I have been coming here for years to draw.
It is relatively unknown & so very quiet :
perfect place to study ......
This attractive littlemuseum is a must for anyone interested in the natural sciences. It's small, but packed with animals, many extinct, in jars and skeleton form.
The staff are very caring, but don't expect a modern day science experience.
Instead, it has the feel of a dusty room(the museum was founded in the 19th century) and is eye opening and sometimes sad as you discover long lost animals, insects, and birds.
Best thing of all, it's free!
This is definitely a museum for serious Egyptophiles. Hit the British Museum first; if you're not a serious enthusiast you'll have come a long way and won't be impressed. Part of the appeal here is the history; writer Amelia Edwards' collection forms the basis of the museum, and it's named for Flinders Petrie, who, among other things, did the first excavation at Amarna, the city founded by monotheist king Akhnetan.
It's kind of a jumble; if you're looking for something in particular you may have to ask where it is. The fliers in the foyer that are supposed to indicate what's where are being revised and are of limited utility. Also, many of the exhibits are labeled in the original ink, which has faded over the last 100 years. Lighting is poor which probably protects the artifacts, but makes them hard to see. Wikipedia says they have flashlights; you might consider bringing one. And in the exhibit of stone carvings, some items were far enough above my head I couldn't see them at all. (Some very fine carvings here; look for the piece of the pyramid texts, with remnants of green paint in the hieroglyphs.) Artifacts from both Deir el Medinah (the workers' village in the Valley of the Kings) and Amarna are featured, including some nice small artist's studies.
Do read the signage on the ends of the cases so you know what you're looking at. The Amarna items are certainly worth a look (The tiles from Amarna are lovely, though small.) This museum also has a complete fishnet bead dress and two perfectly preserved linen sleeves, as well as a couple of partial shirts. This is fairly rare. There's also a pair of shoes and several sandals. The museum has one of the largest collections of Roman period mummy portraits (keep in mind that's maybe half a dozen). The museum boasts several "firsts" but good luck finding them; they're not really highlighted in any way.
I mostly breezed past the pottery, but I did appreciate all the strings of beads; in the pottery room they have some reproduction necklaces and costumes for the kids to try on (I did too when no one was looking). Do check out the emergency staircase behind the "There's More!" sign - this includes a nice exhibit of funerary boat models. And yes, they have a couple of mummy cases and a "pot" burial (what it sounds like - a skeleton that was buried in a really large clay pot).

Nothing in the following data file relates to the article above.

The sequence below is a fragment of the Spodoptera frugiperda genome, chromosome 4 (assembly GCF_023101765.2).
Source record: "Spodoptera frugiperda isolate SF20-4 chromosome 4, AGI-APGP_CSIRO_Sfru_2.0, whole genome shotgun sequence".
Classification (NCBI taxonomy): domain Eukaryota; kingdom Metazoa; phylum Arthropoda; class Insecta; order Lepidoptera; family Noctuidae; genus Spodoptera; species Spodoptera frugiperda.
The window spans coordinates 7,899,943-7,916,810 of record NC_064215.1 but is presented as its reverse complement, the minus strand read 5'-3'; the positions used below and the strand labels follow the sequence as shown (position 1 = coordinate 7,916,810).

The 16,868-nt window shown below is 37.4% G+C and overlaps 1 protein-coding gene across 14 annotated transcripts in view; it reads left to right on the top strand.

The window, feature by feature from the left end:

Small gift shop (well, gift table) that sells books. Cash only.
The Grants Zoology Museum, tucked in the back of the famous Darwin building at UCL, is a small museum which makes up for its size by means of history and collections. The museum is actually a converted research office which once was home to Charles Darwin's mentor John Grant, who lends his name to museum. According the knowledgeable staff, it was Grant who initially placed the idea of evolution in his young protégé's mind. As a spectacle the museum triumphs in that you are able to see every kind of animal remains possible, from unidentified deep sea creatures to rhino carcases. The only thing which sent me slightly sideways was the taxidermy of show - you realise how many healthy animals had to go for our understanding of evolution to exist. The museum is free and well worth an hour of your time. Think about doing it in conjunction with its sister Petrie Egyptology museum.
Is this a museum as we all might expect a modern day museum to be, well not exactly. The Grant museum comes across as an old curiosity shop, packed to the brim with specimens in jars and skeletons and weird creepy things. That is not to say it isn't pretty cool. For those with a real interest in weird wildlife, check this place out. There is everyting for a Quagga skeleton to a sabre tooth tiger skull, to a baby manatee in formaldehyde. Endles things to make that little (or big) science obsessed kid cream out COOL!. This place is fascinating indeed, I only wish it was open on wekends because no one I know believe it exists!
This little known gem is a real Aladdins cave of Natural History. Tucked away neatly round the back of the UCL building this impressive collection contains such gems as a Wolly Mammoth Tusk from the last Ice Age , Dodo bones, dinosaur skeleton, pickled moles and the skeleton of the now extinct Quagga. A must see for anyone interested in Natural History or evolution. Admission is free although it is usually only open betwen 1pm-5pm weekdays so you may have to plan your visits.
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